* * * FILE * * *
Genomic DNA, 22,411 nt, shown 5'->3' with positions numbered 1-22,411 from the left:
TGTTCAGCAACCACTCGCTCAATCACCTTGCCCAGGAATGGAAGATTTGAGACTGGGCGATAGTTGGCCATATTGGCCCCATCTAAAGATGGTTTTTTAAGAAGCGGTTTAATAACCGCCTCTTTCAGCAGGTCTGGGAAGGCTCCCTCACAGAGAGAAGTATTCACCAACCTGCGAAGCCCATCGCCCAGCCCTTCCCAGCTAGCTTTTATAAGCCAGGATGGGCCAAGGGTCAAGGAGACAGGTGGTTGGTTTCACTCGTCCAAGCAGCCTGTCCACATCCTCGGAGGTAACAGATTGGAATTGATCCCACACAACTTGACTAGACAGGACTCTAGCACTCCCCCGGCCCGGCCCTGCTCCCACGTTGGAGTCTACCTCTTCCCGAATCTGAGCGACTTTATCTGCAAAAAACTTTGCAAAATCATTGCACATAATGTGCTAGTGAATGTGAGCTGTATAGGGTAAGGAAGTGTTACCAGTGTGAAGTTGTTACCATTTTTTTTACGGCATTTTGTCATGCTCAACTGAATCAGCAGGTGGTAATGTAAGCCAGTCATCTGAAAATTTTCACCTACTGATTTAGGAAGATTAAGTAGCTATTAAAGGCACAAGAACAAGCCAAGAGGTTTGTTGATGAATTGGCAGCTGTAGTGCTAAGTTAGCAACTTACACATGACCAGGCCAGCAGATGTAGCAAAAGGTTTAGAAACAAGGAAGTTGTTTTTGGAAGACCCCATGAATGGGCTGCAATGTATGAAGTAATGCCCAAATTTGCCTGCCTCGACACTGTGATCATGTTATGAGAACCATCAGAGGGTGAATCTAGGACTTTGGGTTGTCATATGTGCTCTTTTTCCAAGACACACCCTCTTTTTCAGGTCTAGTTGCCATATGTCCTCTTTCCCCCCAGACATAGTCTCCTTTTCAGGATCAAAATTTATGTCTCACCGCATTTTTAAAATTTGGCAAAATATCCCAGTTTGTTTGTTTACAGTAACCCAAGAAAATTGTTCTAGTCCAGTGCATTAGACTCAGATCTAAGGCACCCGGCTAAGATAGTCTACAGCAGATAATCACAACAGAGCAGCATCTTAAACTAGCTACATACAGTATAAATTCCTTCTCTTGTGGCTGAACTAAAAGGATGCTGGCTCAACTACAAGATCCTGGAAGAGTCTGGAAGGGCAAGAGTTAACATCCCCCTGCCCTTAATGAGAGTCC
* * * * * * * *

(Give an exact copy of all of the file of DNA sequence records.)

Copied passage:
Genomic DNA, 22,411 nt, shown 5'->3' with positions numbered 1-22,411 from the left:
TGTTCAGCAACCACTCGCTCAATCACCTTGCCCAGGAATGGAAGATTTGAGACTGGGCGATAGTTGGCCATATTGGCCCCATCTAAAGATGGTTTTTTAAGAAGCGGTTTAATAACCGCCTCTTTCAGCAGGTCTGGGAAGGCTCCCTCACAGAGAGAAGTATTCACCAACCTGCGAAGCCCATCGCCCAGCCCTTCCCAGCTAGCTTTTATAAGCCAGGATGGGCCAAGGGTCAAGGAGACAGGTGGTTGGTTTCACTCGTCCAAGCAGCCTGTCCACATCCTCGGAGGTAACAGATTGGAATTGATCCCACACAACTTGACTAGACAGGACTCTAGCACTCCCCCGGCCCGGCCCTGCTCCCACGTTGGAGTCTACCTCTTCCCGAATCTGAGCGACTTTATCTGCAAAAAACTTTGCAAAATCATTGCACATAATGTGCTAGTGAATGTGAGCTGTATAGGGTAAGGAAGTGTTACCAGTGTGAAGTTGTTACCATTTTTTTTACGGCATTTTGTCATGCTCAACTGAATCAGCAGGTGGTAATGTAAGCCAGTCATCTGAAAATTTTCACCTACTGATTTAGGAAGATTAAGTAGCTATTAAAGGCACAAGAACAAGCCAAGAGGTTTGTTGATGAATTGGCAGCTGTAGTGCTAAGTTAGCAACTTACACATGACCAGGCCAGCAGATGTAGCAAAAGGTTTAGAAACAAGGAAGTTGTTTTTGGAAGACCCCATGAATGGGCTGCAATGTATGAAGTAATGCCCAAATTTGCCTGCCTCGACACTGTGATCATGTTATGAGAACCATCAGAGGGTGAATCTAGGACTTTGGGTTGTCATATGTGCTCTTTTTCCAAGACACACCCTCTTTTTCAGGTCTAGTTGCCATATGTCCTCTTTCCCCCCAGACATAGTCTCCTTTTCAGGATCAAAATTTATGTCTCACCGCATTTTTAAAATTTGGCAAAATATCCCAGTTTGTTTGTTTACAGTAACCCAAGAAAATTGTTCTAGTCCAGTGCATTAGACTCAGATCTAAGGCACCCGGCTAAGATAGTCTACAGCAGATAATCACAACAGAGCAGCATCTTAAACTAGCTACATACAGTATAAATTCCTTCTCTTGTGGCTGAACTAAAAGGATGCTGGCTCAACTACAAGATCCTGGAAGAGTCTGGAAGGGCAAGAGTTAACATCCCCCTGCCCTTAATGAGAGTCC